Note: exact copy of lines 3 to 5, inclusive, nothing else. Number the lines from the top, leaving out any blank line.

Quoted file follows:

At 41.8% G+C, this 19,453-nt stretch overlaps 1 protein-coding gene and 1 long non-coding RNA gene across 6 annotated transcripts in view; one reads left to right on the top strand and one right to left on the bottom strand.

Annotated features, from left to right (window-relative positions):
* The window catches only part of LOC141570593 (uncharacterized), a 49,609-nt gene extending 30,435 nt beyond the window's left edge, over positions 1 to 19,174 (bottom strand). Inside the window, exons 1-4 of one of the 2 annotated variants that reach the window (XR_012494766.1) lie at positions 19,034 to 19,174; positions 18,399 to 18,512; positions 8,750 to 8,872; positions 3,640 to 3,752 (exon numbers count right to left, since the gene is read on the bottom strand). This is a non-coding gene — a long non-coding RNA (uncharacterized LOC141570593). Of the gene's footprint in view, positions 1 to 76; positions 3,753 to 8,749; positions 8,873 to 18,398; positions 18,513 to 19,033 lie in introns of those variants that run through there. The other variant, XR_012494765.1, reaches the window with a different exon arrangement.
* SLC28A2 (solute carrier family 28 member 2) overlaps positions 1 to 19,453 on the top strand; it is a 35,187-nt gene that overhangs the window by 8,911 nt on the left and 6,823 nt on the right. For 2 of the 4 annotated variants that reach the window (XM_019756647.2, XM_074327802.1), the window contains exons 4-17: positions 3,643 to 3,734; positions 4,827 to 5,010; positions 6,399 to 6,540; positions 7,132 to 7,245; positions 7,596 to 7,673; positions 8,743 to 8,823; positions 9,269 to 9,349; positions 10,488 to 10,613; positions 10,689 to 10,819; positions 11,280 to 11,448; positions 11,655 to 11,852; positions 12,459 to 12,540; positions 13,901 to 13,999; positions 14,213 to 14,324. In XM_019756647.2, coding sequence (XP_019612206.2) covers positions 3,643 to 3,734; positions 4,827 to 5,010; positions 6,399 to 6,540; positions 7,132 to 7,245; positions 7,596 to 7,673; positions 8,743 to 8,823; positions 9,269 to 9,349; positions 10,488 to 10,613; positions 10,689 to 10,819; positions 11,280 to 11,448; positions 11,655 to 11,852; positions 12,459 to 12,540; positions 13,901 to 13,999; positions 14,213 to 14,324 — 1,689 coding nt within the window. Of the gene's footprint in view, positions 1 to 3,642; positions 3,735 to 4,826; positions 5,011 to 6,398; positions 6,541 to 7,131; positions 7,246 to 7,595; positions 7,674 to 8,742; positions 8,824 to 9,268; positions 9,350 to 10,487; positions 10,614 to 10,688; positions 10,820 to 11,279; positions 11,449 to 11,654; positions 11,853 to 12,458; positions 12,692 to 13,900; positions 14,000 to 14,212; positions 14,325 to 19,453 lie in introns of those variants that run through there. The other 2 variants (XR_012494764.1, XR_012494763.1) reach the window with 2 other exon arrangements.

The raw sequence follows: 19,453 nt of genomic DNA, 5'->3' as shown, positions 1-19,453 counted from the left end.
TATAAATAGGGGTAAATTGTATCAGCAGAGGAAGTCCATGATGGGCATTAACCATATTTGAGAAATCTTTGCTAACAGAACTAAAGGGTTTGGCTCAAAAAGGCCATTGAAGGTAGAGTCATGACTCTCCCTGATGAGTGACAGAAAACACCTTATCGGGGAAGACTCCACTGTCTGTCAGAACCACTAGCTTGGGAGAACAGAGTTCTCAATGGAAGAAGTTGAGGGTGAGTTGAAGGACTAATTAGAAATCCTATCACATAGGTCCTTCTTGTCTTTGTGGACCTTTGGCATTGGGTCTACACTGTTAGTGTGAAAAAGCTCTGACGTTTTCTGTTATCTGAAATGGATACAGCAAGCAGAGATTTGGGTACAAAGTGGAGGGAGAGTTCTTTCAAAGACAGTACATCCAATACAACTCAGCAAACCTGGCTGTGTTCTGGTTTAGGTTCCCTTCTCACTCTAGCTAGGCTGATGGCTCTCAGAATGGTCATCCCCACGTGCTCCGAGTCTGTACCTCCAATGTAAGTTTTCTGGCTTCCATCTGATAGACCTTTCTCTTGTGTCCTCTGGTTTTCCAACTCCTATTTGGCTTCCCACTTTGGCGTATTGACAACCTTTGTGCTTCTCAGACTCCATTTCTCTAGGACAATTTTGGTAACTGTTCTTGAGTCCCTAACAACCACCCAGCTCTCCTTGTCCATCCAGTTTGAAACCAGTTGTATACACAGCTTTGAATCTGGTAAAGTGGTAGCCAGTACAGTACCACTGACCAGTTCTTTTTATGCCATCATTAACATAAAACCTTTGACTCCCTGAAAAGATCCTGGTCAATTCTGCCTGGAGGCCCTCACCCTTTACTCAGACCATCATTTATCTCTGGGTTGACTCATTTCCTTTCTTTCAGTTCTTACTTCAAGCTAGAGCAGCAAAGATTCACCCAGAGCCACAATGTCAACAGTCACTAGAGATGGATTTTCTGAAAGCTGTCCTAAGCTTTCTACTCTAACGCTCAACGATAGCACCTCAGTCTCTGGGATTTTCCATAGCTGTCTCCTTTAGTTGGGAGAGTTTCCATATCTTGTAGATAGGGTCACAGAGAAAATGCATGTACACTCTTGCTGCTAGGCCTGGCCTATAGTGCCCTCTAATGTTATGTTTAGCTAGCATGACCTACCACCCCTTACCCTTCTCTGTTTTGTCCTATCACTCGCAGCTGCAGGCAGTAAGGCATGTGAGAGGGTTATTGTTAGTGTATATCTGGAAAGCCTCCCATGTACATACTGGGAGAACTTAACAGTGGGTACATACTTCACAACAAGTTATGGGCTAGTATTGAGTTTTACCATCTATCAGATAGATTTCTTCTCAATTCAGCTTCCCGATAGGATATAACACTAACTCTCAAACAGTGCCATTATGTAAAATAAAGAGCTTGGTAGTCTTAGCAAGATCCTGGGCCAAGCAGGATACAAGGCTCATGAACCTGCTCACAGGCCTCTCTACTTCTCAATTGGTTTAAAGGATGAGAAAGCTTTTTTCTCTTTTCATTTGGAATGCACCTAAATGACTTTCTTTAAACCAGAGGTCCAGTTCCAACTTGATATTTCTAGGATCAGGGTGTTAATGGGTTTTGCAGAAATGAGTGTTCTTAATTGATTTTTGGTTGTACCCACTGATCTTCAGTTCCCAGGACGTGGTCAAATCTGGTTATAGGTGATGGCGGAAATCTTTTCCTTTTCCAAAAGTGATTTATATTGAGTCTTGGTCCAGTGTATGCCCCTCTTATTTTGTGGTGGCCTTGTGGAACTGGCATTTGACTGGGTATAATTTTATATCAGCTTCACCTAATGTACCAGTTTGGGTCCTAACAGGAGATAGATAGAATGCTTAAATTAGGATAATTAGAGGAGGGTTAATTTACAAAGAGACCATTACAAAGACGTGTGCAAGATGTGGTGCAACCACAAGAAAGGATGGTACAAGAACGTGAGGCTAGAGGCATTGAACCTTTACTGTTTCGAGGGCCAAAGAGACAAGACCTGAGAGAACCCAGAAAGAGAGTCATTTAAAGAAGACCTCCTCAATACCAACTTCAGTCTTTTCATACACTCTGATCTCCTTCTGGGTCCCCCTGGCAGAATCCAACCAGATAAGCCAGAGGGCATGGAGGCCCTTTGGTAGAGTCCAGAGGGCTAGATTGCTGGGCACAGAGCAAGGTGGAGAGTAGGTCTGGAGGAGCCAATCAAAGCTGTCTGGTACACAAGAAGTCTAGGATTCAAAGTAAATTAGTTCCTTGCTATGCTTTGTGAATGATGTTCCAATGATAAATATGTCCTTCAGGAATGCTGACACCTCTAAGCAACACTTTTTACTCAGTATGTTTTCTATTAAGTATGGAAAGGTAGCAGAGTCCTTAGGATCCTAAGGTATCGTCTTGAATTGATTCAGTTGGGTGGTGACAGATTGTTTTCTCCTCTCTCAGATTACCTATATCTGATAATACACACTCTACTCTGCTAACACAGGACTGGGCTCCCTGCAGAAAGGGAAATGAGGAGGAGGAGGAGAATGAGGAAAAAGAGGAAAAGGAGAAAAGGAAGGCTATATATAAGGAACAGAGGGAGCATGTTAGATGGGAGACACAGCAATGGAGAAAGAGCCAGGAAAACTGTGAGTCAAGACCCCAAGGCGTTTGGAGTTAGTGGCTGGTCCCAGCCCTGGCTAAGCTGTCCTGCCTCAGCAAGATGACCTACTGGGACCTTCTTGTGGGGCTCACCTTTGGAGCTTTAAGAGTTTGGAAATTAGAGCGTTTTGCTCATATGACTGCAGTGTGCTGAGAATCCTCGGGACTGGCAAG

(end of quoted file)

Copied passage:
* The window catches only part of LOC141570593 (uncharacterized), a 49,609-nt gene extending 30,435 nt beyond the window's left edge, over positions 1 to 19,174 (bottom strand). Inside the window, exons 1-4 of one of the 2 annotated variants that reach the window (XR_012494766.1) lie at positions 19,034 to 19,174; positions 18,399 to 18,512; positions 8,750 to 8,872; positions 3,640 to 3,752 (exon numbers count right to left, since the gene is read on the bottom strand). This is a non-coding gene — a long non-coding RNA (uncharacterized LOC141570593). Of the gene's footprint in view, positions 1 to 76; positions 3,753 to 8,749; positions 8,873 to 18,398; positions 18,513 to 19,033 lie in introns of those variants that run through there. The other variant, XR_012494765.1, reaches the window with a different exon arrangement.
* SLC28A2 (solute carrier family 28 member 2) overlaps positions 1 to 19,453 on the top strand; it is a 35,187-nt gene that overhangs the window by 8,911 nt on the left and 6,823 nt on the right. For 2 of the 4 annotated variants that reach the window (XM_019756647.2, XM_074327802.1), the window contains exons 4-17: positions 3,643 to 3,734; positions 4,827 to 5,010; positions 6,399 to 6,540; positions 7,132 to 7,245; positions 7,596 to 7,673; positions 8,743 to 8,823; positions 9,269 to 9,349; positions 10,488 to 10,613; positions 10,689 to 10,819; positions 11,280 to 11,448; positions 11,655 to 11,852; positions 12,459 to 12,540; positions 13,901 to 13,999; positions 14,213 to 14,324. In XM_019756647.2, coding sequence (XP_019612206.2) covers positions 3,643 to 3,734; positions 4,827 to 5,010; positions 6,399 to 6,540; positions 7,132 to 7,245; positions 7,596 to 7,673; positions 8,743 to 8,823; positions 9,269 to 9,349; positions 10,488 to 10,613; positions 10,689 to 10,819; positions 11,280 to 11,448; positions 11,655 to 11,852; positions 12,459 to 12,540; positions 13,901 to 13,999; positions 14,213 to 14,324 — 1,689 coding nt within the window. Of the gene's footprint in view, positions 1 to 3,642; positions 3,735 to 4,826; positions 5,011 to 6,398; positions 6,541 to 7,131; positions 7,246 to 7,595; positions 7,674 to 8,742; positions 8,824 to 9,268; positions 9,350 to 10,487; positions 10,614 to 10,688; positions 10,820 to 11,279; positions 11,449 to 11,654; positions 11,853 to 12,458; positions 12,692 to 13,900; positions 14,000 to 14,212; positions 14,325 to 19,453 lie in introns of those variants that run through there. The other 2 variants (XR_012494764.1, XR_012494763.1) reach the window with 2 other exon arrangements.

The raw sequence follows: 19,453 nt of genomic DNA, 5'->3' as shown, positions 1-19,453 counted from the left end.